The brain is the sexiest organ in the entire human body. But for all it’s amazing intricacies and complexities, its beautiful nature is too commonly misunderstood and oversimplified. We’ll cut the fact from fiction, and show you how to actually optimize your brain’s performance.
I was inspired to make this blog post after seeing countless productivity gurus, bloggers, course creators, and even highly esteemed authors get the science wrong as it relates to the brain. For those of you who are new here, my name is Dr. Kevin Jubbal. Prior to earning my MD, I earned my degree in Neuroscience, which is where my obsession with the human brain began.
It’s first critical to understand that neuroscience is still a very nascent field, particularly when it comes to applying neuroscience to education and brain optimization. While we’ve learned a great deal in the past few decades, we’ve also debunked many previous beliefs. Yet these myths are still commonly thrown around today.
1 | You Only Use 10% Of Your Brain
If you believe people only use 10% of their brain, chances are you are one of those people. In all seriousness, healthy individuals use the entirety of their brain, not just 10% of it. A big reason this myth hasn’t died is that it makes us feel good. We’re comforted by the prospect that our shortcomings and unfulfilled dreams lie in the fact that we just haven’t utilized the huge reservoir of cerebral power within our heads.
The origins of this myth can be traced back to William James in the late 19th and early 20th centuries. He was a firm believer that the average person rarely achieves anywhere near their full potential. The self-help gurus that followed were not so careful with their word choice, and “10 percent of our capacity” became “10 percent of our brain.” Journalist Lowell Thomas then attributed this 10 percent myth to William James in the preface to Dale Carenegie’s How to Win Friends and Influence People. And the rest is history.
Since then, early neuroscience studies have noted that a large percentage of the cortex is less active. This “silent cortex” has since been renamed the “association cortex”, which was likely misconstrued and misrepresented to the public through the questionable work of journalists who have no business summarizing scientific research. And just because damage to the association cortex doesn’t lead to sensory or motor deficits doesn’t mean these areas are not important. In fact, these regions of the frontal, parietal, temporal, and occipital lobes of your brain are foundational to making us human – they allow for communication, reasoning, planning, adapting, visual integration, and many other crucial functions.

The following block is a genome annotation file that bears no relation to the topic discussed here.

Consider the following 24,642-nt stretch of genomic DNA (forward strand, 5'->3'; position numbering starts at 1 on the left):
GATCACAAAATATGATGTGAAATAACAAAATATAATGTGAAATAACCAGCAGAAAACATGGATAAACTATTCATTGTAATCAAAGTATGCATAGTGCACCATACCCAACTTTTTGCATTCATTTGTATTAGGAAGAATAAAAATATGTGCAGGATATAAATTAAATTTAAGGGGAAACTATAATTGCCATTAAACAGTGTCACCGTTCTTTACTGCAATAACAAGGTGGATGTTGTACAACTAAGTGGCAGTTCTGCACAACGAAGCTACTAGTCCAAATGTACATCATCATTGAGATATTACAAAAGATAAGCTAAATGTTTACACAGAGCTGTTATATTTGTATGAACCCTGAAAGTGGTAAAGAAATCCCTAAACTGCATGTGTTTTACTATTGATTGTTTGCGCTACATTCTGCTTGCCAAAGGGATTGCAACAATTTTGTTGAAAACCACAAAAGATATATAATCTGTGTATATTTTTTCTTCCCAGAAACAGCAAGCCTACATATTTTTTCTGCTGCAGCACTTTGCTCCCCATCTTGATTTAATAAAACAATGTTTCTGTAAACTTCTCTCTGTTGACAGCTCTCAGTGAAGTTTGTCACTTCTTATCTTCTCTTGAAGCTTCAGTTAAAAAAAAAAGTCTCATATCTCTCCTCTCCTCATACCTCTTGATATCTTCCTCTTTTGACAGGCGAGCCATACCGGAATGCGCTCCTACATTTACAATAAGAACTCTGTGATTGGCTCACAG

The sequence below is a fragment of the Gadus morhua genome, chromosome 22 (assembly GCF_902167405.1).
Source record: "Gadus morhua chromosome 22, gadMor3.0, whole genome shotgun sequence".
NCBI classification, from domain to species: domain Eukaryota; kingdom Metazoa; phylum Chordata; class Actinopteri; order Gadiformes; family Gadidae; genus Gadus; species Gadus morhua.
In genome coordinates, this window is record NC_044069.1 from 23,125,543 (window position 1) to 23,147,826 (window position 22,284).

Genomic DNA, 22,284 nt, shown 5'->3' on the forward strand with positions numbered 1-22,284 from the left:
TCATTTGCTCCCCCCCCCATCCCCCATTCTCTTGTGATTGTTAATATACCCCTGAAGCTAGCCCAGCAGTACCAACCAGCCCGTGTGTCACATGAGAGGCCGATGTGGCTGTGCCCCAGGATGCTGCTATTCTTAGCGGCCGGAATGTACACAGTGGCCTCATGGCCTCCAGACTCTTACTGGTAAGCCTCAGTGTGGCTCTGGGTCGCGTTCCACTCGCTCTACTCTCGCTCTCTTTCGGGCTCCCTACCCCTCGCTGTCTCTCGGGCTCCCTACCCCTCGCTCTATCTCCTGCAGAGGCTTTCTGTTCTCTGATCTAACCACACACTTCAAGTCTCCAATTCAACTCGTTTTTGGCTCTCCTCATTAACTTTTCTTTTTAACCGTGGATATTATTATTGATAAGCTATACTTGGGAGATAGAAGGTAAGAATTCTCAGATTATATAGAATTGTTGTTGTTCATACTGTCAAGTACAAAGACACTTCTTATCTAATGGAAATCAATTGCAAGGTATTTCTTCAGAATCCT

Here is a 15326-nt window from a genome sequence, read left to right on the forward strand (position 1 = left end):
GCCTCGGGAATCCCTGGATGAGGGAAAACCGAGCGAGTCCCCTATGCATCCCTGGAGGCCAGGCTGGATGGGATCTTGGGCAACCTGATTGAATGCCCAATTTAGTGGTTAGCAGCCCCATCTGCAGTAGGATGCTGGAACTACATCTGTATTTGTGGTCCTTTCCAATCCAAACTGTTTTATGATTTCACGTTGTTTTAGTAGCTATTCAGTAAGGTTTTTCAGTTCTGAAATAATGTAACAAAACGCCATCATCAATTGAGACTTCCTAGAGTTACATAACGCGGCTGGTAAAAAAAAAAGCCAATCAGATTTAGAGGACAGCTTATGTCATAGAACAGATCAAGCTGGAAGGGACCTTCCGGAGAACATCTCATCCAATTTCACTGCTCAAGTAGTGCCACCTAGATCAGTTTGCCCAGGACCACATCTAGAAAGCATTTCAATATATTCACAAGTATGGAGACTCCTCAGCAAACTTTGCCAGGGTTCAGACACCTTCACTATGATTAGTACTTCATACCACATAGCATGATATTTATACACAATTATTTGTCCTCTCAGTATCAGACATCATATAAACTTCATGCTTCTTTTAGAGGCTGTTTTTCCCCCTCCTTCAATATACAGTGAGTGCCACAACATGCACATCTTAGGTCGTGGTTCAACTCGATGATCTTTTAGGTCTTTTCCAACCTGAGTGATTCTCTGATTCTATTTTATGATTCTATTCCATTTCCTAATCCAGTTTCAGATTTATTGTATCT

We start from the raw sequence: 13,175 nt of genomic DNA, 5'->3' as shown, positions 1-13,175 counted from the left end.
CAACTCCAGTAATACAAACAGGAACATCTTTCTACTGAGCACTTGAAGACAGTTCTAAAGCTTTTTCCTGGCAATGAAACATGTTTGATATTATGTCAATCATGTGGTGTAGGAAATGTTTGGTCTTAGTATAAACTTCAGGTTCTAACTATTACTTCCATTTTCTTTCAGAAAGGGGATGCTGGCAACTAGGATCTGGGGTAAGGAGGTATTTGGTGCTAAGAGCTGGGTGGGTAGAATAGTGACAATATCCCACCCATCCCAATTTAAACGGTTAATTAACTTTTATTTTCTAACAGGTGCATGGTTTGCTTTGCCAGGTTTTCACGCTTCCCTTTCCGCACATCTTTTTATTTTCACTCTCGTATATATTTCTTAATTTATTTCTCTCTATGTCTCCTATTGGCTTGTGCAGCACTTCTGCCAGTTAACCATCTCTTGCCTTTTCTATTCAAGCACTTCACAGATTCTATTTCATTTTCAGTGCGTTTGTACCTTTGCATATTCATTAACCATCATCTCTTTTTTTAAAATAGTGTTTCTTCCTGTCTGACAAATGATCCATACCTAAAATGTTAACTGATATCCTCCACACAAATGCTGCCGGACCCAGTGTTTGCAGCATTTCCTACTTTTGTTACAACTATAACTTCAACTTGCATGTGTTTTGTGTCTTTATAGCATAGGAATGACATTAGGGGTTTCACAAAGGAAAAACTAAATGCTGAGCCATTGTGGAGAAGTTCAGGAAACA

Even though the adult human brain weighs only 2% of the body’s mass, it consumes 20% of our daily energy expenditure. On a per weight basis, human brains pack the most neurons compared to any other species. This is what makes us so smart. The downside to having so many neurons is that it’s incredibly expensive from an energy perspective. The cooking hypothesis states that a major reason why humans evolved to spend so much energy on their brains is because of cooking, which is using external energy to partially digest food, thereby allowing our digestive tracts to process food more efficiently. Less energy spent digesting food means more energy can go to our noggins.
Because the brain is incredibly costly from an energy perspective, our brains have evolved to employ a signaling mechanism known as sparse coding. Sparse coding evolved as it optimizes the energy to information balance, using the least amount of energy while carrying the most amount of information. For this reason, only 1-16% of the neurons in your brain are active at any single moment. However, if these neurons never fired, evolution would have selected to get rid of them long ago, as even maintaining these neurons is incredibly expensive from an energy standpoint.
2 | Multitasking
Which brings us to the next myth – multitasking. Because of the brain’s high energy cost, we simply cannot multitask effectively – it’s too costly from an energy perspective. The brain doesn’t allow us to allocate enough energy and resources to do multiple tasks at full capacity. That’s why if you try to do 2 or 3 things at once, you end up doing each task worse than if you just gave it your full attention.
Now you may be thinking, “I’ve got you trapped Dr. Jubbal! How is it that I’m able to walk and talk on the phone at the same time?” It’s important to note that the multitasking myth applies to attention-rich stimuli and tasks that cannot be done on autopilot. Breathing, walking, sitting, and even stretching aren’t tasks in the same way that speaking to someone, reading a book, or solving a problem are.
There are three memory stages – first you encode information, then you store it, and finally you retrieve it. Naveh-Benjamin in 2000 found that information encoding requires more attention than retrieval. Additionally, divided attention during the encoding phase of learning significantly impairs memory.
There are dozens of additional studies with supporting evidence that multitasking is neither efficient nor effective. In the interest of time, deliberately commit yourself to only one challenging task at a time to maximize efficiency, productivity, and balance in your life. I go over how to apply this in your daily life in my Superhuman Efficiency and Productivity post.
3 | Being Left or Right Brain Dominant